How Manufacturing Organizations Can Regain Control Of Their Supply Chain

Sudy Bharadwaj

According to ChainLink Research, organizations outsource about 30% of their manufacturing on average, and that amount will continue to grow as firms shift the production of certain items to contract manufacturing organizations (CMOs). The good news is that the outsourcing organizations can refocus their energies on core competencies. The bad news? They surrender control over key components of their supply chain.

Depending on the industry, this loss of control can present formidable challenges:

  • High-tech: The responsibility to manage inventory may shift to members of the supply base, but it remains on your balance sheet – you own it, but it is effectively under your supplier’s control. Any mistakes on your supplier’s end can cost you.
  • Life sciences: While responsibility for certain inventory remains with the lead enterprise, compliance requirements fall on the entire supply ecosystem.
  • Consumer goods: Product safety and quality issues need to be managed along every link of the supply chain.

The outsourcing of manufacturing presents challenges as unique as the industries that rely on it.

Loss of control can yield poor results in terms of higher inventories or cost of goods sold (COGS, sometimes referred to as cost of sales). While there may be other financial metrics, these two are most prominent affecting shareholder value.

Gaining control over these financial metrics requires close collaboration with suppliers. Visibility and control over the flow of materials, dollars, and information can contribute significantly to improving these metrics. E-mail and spreadsheets for these purposes have been around for decades, but these tools offer limited capabilities:

  1. Cycle time: The time to obtain crucial information and react. This can involve a commitment to an external manufacturer, an exchange of forecast requirements from the external manufacturer, or a purchase order. Working collaboratively to reduce this cycle time can unlock tremendous value. For example, if a forecast-commit collaboration between your organization and external manufacturing organizations takes 4 weeks, an improved process leveraging cloud-based network technology reduce this to 2 weeks. This can create efficiencies such as making the wrong thing for only two weeks versus four. The shift to external manufacturing may have sacrificed four weeks of control over the cycle, but technology can help cut that loss in half.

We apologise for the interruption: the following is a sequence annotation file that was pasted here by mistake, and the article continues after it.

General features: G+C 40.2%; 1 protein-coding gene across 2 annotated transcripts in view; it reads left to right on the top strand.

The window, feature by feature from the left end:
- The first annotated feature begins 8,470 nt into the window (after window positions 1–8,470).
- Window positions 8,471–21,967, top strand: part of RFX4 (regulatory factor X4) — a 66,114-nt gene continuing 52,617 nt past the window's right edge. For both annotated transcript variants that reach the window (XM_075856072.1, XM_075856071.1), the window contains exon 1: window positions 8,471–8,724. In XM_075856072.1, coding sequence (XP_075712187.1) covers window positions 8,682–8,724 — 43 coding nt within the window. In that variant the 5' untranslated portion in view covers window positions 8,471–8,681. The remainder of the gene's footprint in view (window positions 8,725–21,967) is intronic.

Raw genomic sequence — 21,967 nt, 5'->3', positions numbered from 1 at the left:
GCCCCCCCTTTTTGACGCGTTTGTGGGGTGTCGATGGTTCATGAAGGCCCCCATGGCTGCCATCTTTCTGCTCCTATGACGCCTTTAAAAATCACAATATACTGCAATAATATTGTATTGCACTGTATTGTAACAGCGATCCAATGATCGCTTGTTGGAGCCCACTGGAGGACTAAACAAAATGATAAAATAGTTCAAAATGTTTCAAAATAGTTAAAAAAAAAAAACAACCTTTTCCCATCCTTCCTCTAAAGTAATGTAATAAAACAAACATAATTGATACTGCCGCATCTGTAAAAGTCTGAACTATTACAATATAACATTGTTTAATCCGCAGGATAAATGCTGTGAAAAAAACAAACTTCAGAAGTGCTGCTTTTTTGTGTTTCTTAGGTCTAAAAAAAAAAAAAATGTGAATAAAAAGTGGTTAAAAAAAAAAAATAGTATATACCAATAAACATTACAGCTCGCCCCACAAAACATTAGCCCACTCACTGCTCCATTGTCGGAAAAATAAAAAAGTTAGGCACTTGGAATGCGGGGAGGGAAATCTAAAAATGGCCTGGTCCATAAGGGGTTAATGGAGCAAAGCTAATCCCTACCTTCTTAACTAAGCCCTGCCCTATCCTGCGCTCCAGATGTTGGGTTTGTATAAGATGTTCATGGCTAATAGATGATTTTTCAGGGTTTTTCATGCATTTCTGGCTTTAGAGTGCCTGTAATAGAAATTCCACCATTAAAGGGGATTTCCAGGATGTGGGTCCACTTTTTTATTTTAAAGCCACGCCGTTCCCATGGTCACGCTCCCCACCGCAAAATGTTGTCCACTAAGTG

1. Richness of information: Information that must be shared with external manufacturing entities and the teams within the outsourcing organization can be vast and overwhelming. Methods such as e-mail and spreadsheets offer limited insight. In contrast, a cloud-based network can benefit the ecosystem by shedding light on additional factors: time, locations, detailed bill of materials, etc. Spreadsheets also present the challenge of version control: Which one contains the most up-to-date information? A network offers real-time metrics for the entire ecosystem – internal team members and external entities alike. Ultimately what it offers is accountability for all parties involved.
  1. Management by exception: By including such information in a sophisticated and collaborative framework, those parties responsible for external manufacturing can focus on specific problems. Where there are no problems, no time need be wasted. When an exception occurs, the system can flag it, and the organization can rectify it immediately while devoting the bulk of its attention to important, high-priority issues.

Organizations need to ascertain their limitations and capabilities and those of their trading partners. A cloud-based network enables them to gain control over both. To do so effectively, the organization must work with its external manufacturing partners and invest in the appropriate capabilities to create a collaborative rather than adversarial relationship. All parties need to realize the benefits of enhanced visibility and the teamwork it enables.

Learn more about how digital transformation can impact your supply chain operation. Visit our value calculator and analyze the impact and generate your own customized reports.


Sudy Bharadwaj

About Sudy Bharadwaj

Sudy Bharadwaj has over 25 years experience in helping businesses transform operations in a variety of areas and industries. Sudy's current focus for SAP is helping organizations transform direct spend leveraging supply chain and sourcing competencies.